London Korean Links

Covering things Korean in London and beyond since 2006

Times critic not impressed by Ha Ji-won

Duelist still

The Duelist was released in cinemas on Friday. In a way, I wish I’d gone to see it in preference to Kim So-yong’s In Between Days as I was in the mood for something a bit unchallenging. I’ve yet to find anyone to say it’s a great film, but lots of people enjoy the visuals.

I long ago removed Times film critic Wendy Ide from the list of people who have anything sensible to say about Korean film, so when I saw her name at the bottom of a two paragraph piece in the weekend entertainment supplement I knew it was unlikely to be a glowing review. I had also forgotten she always gets confused between family names and given names. Here’s what she has to say:

The Duelist
Director Myung-se Lee, 12A, 111min,
Stars: Ji-Won Ha, Sung-Kee Ahn, Dong-Won Kang
On selected release

This Korean martial arts movie is rather baffling. Based on a manga comic, it blends stylised imagery and balletic fight choreography with a comic sensibility that borders on the puerile.

The story, such as it is, concerns a female detective called Namsoon (Ji-won, a decent knife fighter, a horrible actress) investigating a plot to flood the country with counterfeit money, She finds herself thrown , time and again, against a mysterious swordsman known as Sad Eyes. Although they are on different sides of the law, Namsoon and the enigmatic warrior are drawn to each other. But this courtship plays out at the end of a blade to the insufferably smug strains of the Gotan Project, so it’s pretty much doomed.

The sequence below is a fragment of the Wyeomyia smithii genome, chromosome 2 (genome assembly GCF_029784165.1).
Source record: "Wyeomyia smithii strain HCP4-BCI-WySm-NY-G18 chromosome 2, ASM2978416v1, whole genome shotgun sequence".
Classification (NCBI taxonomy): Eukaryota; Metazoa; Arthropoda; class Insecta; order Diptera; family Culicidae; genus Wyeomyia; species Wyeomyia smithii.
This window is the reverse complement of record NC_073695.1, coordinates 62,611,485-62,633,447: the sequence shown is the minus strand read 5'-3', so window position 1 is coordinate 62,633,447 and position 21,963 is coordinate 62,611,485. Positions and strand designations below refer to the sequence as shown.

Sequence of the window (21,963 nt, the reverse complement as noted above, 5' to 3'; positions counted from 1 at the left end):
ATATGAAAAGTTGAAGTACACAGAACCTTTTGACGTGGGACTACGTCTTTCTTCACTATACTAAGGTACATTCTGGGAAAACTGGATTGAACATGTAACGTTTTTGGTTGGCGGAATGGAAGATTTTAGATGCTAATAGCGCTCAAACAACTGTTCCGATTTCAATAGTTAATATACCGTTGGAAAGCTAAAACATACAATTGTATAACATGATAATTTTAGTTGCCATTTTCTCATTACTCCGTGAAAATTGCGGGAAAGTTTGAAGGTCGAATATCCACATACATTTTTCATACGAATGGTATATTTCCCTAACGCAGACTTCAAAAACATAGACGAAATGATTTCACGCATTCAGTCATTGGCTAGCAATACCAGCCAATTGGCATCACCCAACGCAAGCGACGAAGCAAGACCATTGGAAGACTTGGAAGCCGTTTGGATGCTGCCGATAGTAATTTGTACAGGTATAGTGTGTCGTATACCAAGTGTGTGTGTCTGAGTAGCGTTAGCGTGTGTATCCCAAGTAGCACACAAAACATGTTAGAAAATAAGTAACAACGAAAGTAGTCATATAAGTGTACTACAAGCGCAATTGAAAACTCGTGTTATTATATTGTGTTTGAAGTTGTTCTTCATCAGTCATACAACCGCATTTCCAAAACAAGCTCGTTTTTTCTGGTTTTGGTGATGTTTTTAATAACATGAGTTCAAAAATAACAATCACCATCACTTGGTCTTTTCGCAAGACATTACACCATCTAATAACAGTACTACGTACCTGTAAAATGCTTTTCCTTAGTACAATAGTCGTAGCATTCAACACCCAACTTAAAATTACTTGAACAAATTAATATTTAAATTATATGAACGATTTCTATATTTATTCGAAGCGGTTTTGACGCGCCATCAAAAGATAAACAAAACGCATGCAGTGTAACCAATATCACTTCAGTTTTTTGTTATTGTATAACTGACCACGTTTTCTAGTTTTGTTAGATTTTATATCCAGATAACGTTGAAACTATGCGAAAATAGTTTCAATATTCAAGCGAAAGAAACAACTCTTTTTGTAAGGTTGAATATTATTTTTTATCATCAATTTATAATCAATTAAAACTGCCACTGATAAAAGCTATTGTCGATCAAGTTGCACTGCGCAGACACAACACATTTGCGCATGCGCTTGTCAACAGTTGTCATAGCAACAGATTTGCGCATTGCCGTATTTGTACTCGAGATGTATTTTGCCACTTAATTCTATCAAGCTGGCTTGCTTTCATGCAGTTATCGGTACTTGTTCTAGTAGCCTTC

I think she didn’t like it then. But Ha Ji-won (below), horrible?

Ha Ji-won

5 thoughts on “Times critic not impressed by Ha Ji-won

  1. This movie is just simply superb, a classic! I’ve seen it like 20 times and never get tired of watching it again and again. Ha Ji won portrays such an adorable detective and the enigmatic Kang Dong won just takes your breath away. The tantalizingly tormenting snippets of views of his face make you go completely gaga. The contradictory personalities of the main charachters, make the movie so memorable. Their sword fights are so strangely sweet. This is my favorite movie ever!

  2. Having now watched this film I’m inclined to agree, for once, with Wendy Ide. Baffling, style over substance. But the fault for Ha Ji-won’s puerile teen-comedy grimacing surely has to rest with the director, Lee Myung-se.

  3. I disagree with Wendy Ides comment. Ha Ji Won played the part of Namsoon Superbly, you could feel the anger and insanity through her portrayal of the character. Perhaps a difference in culture and cinema might lead the reviewer to think that Ji Won did “horribly”?

Leave a Reply

Your email address will not be published. Required fields are marked *

This site uses Akismet to reduce spam. Learn how your comment data is processed.